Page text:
DNA Cloning - Polymerase Chain Reaction (PCR)

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The body is a very interesting instrument developed by The Most High, we can't ignore the fact that we were created by a higher power; trust me you don't want to be created out of a big bang without no one watching.

In today's article we are going to be talking about, DNA cloning.

DNA stands for deoxyribonucleic acid, and it is a macro-molecule, that is very long; it is part of our body and it is responsible for transferring genetic information, in all life forms. The DNA is the main component of chromosomes, they are constructed of two nucleotide strands, which are coiled around each other, arranged similarly to a ladder.

The biology technique, which makes a lot of similar copies of a strand of DNA, such as a gene is known as DNA cloning. A plasmid is used, to insert a target gene in a typical cloning experiment.

The plasmid which is a circular piece of DNA is small and it is different from a cell's chromosomal DNA. Bacteria cells and some eukaryotes are the places where plasmid are extracted from. Plasmid genes give bacteria generic advantages, such as resistance to an antibiotic.

The wide range of lengths of plasmids goes from one thousand DNA base pairs to hundreds of thousands of base pairs. In the cloning process, through a technique called transformation, the plasmid is introduced into bacteria and antibiotics are used to select the bacteria which carry the plasmid. In many genetic engineering approaches to biotechnology, cloning is often the starting point.

In genetic engineering, large amounts of DNA are needed; therefore, multiple copies of DNA are made using various techniques. Polymerase chain reaction (PCR) is one of the techniques used to clone DNA and make several copies of a gene. There are of course steps to cloning DNA, you must first isolate or cut the DNA from its source, and then paste that target DNA onto a vector, which can then replicate itself.

Using restriction enzymes scientists are able to cut the chosen piece of DNA, DNA litigation is then used to paste the target DNA into a vector or plasmid. Through transformation, then the vector is introduced into a host cell, which is often yeast or bacteria. Once the copies are made the vector DNA is isolated and purified, from the host cell's DNA.

When PCR is used to make copies of DNA, the experimenter should be aware of the key ingredients needed for a PCR reaction to be successful. Primers, template DNA, Nucleotide and Taq polymerase are the key ingredients in a PCR reaction.

A tube is used to assemble the ingredients and co-factors needed by the enzyme, then a series of heating and cooling cycles, take place, for the DNA to be synthesized.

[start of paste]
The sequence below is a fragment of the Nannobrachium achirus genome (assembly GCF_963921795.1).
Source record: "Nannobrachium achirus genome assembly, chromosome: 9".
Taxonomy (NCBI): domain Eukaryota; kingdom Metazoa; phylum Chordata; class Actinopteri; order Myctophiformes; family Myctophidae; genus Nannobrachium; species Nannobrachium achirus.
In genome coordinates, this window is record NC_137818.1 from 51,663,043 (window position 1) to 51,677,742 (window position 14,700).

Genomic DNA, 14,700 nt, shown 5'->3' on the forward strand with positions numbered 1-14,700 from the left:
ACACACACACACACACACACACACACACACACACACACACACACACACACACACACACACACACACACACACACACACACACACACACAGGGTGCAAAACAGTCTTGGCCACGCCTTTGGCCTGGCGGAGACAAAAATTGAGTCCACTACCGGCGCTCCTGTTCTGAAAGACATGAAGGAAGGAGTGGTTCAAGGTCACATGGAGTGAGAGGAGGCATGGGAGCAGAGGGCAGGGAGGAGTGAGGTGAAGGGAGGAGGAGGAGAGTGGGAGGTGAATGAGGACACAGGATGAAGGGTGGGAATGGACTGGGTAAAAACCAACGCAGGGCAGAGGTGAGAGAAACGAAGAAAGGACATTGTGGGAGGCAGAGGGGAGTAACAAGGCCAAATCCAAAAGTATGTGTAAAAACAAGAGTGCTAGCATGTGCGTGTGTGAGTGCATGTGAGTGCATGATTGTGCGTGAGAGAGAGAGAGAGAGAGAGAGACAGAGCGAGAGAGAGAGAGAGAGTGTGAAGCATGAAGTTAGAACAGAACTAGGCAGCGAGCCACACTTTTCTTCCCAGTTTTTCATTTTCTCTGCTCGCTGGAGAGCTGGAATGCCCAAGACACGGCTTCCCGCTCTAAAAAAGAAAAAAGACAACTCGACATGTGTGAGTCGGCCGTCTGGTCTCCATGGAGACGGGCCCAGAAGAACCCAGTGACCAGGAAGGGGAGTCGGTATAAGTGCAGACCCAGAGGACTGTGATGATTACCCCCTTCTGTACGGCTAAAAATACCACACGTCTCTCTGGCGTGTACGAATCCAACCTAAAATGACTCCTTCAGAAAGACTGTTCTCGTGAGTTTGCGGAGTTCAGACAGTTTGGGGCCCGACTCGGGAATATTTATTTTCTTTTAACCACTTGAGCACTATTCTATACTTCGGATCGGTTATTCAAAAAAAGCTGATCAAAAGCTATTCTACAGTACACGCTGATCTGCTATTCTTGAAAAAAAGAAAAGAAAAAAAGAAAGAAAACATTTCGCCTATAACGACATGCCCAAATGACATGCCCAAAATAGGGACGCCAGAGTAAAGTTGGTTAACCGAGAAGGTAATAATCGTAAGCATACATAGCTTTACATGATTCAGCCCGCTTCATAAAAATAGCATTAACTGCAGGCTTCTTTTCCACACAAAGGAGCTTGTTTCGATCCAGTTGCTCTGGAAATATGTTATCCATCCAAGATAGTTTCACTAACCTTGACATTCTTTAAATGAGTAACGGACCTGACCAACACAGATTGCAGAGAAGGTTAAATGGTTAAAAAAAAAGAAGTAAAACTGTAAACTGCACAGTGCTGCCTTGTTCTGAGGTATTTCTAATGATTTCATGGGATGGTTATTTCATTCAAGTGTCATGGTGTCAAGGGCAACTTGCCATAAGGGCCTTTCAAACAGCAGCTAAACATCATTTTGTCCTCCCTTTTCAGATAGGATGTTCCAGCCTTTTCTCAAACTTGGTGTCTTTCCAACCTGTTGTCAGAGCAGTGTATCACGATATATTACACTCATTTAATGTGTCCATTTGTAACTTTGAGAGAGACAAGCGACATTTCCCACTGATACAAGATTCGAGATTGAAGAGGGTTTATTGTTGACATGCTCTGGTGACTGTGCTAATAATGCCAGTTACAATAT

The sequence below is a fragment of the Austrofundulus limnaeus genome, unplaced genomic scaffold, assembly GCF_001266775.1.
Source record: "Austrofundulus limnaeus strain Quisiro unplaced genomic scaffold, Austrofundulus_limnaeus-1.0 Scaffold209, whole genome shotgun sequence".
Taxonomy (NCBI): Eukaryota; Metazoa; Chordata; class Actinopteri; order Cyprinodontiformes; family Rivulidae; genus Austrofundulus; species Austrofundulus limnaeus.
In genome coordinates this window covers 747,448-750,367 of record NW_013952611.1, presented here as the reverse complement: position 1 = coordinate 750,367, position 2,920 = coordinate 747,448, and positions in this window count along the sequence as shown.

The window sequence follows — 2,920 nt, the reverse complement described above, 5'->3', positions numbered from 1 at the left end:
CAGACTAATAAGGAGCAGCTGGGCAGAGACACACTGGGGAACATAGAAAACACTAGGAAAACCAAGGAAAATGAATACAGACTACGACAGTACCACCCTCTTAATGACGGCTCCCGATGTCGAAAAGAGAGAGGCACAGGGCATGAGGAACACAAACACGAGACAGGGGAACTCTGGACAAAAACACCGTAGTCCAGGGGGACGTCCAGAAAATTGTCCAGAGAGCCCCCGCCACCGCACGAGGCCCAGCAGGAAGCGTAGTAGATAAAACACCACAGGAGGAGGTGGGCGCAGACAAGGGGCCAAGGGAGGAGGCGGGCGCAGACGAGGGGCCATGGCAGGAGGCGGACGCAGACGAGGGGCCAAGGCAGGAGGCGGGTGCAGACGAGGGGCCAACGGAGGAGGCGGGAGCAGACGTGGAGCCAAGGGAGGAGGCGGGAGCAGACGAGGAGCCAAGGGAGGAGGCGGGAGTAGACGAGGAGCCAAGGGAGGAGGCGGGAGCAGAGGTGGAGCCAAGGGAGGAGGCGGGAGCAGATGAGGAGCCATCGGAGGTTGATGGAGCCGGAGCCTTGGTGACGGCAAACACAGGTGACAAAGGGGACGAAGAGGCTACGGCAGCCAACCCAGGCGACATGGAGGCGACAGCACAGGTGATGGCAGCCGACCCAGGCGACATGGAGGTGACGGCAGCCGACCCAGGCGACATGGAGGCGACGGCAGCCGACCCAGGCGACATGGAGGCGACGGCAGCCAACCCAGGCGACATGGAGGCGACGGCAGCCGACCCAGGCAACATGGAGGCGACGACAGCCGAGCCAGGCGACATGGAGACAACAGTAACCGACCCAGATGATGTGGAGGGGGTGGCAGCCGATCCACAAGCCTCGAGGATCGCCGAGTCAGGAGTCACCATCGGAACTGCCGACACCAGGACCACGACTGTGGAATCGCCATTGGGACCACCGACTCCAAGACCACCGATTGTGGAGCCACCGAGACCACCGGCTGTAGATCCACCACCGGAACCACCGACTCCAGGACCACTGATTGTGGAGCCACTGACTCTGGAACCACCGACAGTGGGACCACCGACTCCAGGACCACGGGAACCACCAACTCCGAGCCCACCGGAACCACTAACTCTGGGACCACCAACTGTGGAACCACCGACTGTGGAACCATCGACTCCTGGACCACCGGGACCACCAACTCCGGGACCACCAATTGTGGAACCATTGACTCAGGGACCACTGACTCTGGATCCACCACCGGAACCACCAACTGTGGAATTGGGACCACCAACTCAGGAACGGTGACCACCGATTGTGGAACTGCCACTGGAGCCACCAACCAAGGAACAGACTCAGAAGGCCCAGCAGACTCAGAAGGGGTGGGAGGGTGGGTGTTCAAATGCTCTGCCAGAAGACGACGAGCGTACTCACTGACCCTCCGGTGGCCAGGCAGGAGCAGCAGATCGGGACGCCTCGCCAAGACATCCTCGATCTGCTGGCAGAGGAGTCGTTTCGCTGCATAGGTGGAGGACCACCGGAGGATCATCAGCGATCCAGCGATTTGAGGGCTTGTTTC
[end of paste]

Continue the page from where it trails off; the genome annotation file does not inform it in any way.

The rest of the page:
Denaturation is the first step in PCR, and what happens during this step is to simply, heat up the reaction to 96 degrees Celsius, to separate or denature the DNA strands. Once a single-strand template of DNA is ready, then the next step can take place.

During the next step, the reaction is cooled down to 55 – 65 degree Celsius, so that the primers can bind to the complementary sequences of the template DNA; this process is known as annealing. The temperatures are raised again in the reaction, to make Taq polymerase extend the primers, to form new strands of DNA. This cycle is repeated until enough copies of the target DNA is created.

Thank you for reading this article!!!

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Hernando Cadet

Hi every one, I obtained a bachelor's degree in Bioinformatics back in 2006, from Claflin University, after I received my bachelor's degree, I gained full time employment as a software engineer at a Video Relay Service company, maintaining databases and developing software for a new developed device called the VPAD.

I worked at that company for two years, then I became a web developer, and worked for a magazine for three years. After that job, I worked as a Drupal web developer, as a subcontractor for the NIH, for a year and then left the job to go back to school.

Hernando Cadet Hi every one, I obtained a bachelor's degree in Bioinformatics back in 2006, from Claflin University, after I received my bachelor's degree, I gained full time employment as a software engineer at a Video Relay Service company, maintaining databases and developing software for a new developed device called the VPAD.

I worked at that company for two years, then I became a web developer, and worked for a magazine for three years. After that job, I worked as a Drupal web developer, as a subcontractor for the NIH, for a year and then left the job to go back to school.